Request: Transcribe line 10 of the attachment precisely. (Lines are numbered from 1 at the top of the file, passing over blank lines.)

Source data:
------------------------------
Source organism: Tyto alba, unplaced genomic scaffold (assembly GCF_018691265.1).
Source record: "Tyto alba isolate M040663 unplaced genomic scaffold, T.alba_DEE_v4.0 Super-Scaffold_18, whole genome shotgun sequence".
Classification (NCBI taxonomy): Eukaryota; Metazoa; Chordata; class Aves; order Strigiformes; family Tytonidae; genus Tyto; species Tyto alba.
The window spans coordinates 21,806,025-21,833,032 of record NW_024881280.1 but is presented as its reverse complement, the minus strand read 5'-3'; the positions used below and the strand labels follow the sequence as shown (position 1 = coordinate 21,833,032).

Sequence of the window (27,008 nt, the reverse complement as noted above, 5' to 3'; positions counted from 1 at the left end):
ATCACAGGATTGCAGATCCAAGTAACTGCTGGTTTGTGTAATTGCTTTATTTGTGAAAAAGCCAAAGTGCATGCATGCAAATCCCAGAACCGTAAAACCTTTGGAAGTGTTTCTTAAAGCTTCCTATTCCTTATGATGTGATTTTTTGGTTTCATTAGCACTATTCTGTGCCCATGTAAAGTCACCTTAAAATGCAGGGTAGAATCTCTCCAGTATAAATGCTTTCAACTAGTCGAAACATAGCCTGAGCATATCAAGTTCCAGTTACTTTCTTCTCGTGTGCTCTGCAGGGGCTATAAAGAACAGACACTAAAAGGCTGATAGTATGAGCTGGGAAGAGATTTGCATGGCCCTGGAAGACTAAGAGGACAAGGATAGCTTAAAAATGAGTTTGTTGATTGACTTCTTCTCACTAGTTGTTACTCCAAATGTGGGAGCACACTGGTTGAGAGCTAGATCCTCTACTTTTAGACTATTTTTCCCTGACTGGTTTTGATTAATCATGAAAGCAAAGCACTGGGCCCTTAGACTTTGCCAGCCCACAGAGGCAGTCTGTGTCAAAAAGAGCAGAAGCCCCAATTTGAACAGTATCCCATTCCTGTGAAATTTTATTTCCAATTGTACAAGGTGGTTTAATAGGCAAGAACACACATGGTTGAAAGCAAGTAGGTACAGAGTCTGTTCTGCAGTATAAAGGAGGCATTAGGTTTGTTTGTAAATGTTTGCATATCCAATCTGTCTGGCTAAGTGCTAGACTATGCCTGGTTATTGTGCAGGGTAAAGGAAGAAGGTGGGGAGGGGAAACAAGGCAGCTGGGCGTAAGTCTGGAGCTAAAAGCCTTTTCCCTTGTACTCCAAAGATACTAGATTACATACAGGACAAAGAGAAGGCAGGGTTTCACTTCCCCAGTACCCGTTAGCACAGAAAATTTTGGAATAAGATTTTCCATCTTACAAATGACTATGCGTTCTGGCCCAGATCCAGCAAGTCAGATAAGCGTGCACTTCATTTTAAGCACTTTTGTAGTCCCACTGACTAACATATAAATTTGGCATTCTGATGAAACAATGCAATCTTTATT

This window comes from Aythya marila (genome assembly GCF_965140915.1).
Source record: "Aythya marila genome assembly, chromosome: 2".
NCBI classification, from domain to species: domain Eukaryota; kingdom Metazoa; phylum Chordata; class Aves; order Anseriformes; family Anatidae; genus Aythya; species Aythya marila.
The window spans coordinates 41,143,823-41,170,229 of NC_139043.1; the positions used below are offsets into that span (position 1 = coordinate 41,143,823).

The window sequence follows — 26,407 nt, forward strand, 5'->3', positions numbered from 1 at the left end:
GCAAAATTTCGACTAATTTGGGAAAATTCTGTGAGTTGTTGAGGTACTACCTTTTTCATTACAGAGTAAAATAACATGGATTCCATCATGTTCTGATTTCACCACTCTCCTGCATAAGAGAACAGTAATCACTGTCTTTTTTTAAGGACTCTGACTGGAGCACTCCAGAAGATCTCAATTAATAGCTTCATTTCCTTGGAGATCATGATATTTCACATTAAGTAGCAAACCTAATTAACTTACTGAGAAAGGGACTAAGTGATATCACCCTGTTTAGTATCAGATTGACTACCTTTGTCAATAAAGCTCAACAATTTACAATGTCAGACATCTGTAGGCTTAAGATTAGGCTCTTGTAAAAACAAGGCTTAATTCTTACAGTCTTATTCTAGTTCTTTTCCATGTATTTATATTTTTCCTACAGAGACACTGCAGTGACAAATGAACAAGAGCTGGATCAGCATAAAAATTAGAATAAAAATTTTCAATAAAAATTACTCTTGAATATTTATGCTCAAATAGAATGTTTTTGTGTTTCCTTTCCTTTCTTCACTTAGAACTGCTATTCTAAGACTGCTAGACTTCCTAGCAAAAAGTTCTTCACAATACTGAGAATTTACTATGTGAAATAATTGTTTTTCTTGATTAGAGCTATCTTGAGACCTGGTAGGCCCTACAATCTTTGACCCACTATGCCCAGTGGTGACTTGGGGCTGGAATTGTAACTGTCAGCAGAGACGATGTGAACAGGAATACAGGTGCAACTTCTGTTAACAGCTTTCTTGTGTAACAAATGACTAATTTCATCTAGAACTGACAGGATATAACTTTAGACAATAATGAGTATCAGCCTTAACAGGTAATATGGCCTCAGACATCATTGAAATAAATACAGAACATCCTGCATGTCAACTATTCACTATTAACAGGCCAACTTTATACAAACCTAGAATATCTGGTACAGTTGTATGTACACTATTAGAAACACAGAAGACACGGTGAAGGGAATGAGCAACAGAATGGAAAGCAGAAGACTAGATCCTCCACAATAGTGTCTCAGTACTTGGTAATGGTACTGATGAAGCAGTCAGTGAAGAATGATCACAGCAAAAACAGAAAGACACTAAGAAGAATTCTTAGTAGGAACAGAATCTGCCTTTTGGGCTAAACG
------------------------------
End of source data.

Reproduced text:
The window spans coordinates 41,143,823-41,170,229 of NC_139043.1; the positions used below are offsets into that span (position 1 = coordinate 41,143,823).